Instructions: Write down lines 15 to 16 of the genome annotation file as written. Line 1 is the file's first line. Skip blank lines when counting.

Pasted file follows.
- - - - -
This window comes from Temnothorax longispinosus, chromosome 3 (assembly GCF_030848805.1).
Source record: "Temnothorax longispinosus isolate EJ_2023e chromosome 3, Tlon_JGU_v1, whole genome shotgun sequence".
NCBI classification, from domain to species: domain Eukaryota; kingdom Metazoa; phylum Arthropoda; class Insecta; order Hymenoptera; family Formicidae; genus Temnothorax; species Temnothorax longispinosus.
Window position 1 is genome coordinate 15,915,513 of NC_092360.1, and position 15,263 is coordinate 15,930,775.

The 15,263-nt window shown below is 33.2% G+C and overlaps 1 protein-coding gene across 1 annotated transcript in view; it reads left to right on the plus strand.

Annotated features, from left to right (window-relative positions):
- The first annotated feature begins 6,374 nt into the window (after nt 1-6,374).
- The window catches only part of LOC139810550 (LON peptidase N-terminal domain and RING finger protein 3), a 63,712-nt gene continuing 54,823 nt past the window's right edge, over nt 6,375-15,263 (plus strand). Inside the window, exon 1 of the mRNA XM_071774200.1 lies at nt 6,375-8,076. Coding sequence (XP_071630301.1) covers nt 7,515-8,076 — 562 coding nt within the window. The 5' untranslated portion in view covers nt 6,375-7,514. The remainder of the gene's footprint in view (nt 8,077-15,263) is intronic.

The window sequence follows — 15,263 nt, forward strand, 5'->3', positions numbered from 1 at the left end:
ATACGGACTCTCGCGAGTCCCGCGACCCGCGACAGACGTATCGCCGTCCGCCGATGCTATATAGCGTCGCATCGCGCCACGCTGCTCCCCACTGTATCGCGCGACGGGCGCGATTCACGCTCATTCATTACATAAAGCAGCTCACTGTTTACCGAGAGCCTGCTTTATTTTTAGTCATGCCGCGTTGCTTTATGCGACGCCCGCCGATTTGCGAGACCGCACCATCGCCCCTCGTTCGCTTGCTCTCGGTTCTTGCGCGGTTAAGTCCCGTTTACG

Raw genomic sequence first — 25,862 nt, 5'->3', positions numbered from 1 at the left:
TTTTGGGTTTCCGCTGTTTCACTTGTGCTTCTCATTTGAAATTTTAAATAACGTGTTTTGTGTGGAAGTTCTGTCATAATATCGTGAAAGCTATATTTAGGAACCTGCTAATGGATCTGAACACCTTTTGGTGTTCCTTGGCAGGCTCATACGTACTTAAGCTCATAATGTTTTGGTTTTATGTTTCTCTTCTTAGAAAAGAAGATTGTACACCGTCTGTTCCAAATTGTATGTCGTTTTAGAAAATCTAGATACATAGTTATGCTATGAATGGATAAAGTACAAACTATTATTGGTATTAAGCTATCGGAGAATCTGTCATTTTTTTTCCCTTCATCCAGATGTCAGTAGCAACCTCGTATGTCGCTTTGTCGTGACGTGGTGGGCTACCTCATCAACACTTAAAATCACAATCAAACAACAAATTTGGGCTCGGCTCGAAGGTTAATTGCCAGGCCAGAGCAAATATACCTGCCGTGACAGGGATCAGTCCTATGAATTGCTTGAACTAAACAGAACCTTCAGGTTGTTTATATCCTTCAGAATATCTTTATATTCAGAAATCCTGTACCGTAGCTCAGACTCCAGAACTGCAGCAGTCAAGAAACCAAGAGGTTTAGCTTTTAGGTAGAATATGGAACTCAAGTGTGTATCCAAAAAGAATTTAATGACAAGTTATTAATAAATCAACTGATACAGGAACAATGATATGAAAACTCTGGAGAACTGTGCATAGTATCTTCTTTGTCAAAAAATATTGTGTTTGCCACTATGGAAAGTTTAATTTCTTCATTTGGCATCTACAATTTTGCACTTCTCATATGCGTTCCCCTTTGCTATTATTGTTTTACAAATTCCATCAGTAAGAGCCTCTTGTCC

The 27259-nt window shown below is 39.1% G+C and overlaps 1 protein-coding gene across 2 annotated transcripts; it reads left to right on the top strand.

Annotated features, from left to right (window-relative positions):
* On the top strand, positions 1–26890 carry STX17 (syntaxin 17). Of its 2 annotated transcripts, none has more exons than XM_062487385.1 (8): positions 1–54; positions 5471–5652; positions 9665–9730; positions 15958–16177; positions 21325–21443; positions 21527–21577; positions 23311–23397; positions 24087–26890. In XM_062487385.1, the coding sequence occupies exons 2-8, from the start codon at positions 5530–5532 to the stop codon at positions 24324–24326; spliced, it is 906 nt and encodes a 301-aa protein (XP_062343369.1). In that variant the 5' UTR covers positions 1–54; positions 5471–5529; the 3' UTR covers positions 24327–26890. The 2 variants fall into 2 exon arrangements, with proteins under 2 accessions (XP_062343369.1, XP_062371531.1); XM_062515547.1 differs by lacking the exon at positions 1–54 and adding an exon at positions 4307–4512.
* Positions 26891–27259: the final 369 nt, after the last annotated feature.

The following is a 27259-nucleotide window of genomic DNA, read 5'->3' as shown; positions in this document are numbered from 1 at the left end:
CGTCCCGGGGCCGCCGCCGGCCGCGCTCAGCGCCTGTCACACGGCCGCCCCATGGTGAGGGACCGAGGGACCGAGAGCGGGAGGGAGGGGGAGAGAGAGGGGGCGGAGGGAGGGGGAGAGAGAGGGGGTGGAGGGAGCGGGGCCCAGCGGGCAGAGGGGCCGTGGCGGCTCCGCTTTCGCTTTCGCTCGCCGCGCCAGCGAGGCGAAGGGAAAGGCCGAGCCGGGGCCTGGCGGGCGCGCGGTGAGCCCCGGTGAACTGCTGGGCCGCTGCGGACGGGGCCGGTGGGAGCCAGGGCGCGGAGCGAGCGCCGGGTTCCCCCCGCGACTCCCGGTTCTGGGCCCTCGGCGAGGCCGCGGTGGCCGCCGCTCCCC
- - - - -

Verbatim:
* On the top strand, positions 1–26890 carry STX17 (syntaxin 17). Of its 2 annotated transcripts, none has more exons than XM_062487385.1 (8): positions 1–54; positions 5471–5652; positions 9665–9730; positions 15958–16177; positions 21325–21443; positions 21527–21577; positions 23311–23397; positions 24087–26890. In XM_062487385.1, the coding sequence occupies exons 2-8, from the start codon at positions 5530–5532 to the stop codon at positions 24324–24326; spliced, it is 906 nt and encodes a 301-aa protein (XP_062343369.1). In that variant the 5' UTR covers positions 1–54; positions 5471–5529; the 3' UTR covers positions 24327–26890. The 2 variants fall into 2 exon arrangements, with proteins under 2 accessions (XP_062343369.1, XP_062371531.1); XM_062515547.1 differs by lacking the exon at positions 1–54 and adding an exon at positions 4307–4512.
* Positions 26891–27259: the final 369 nt, after the last annotated feature.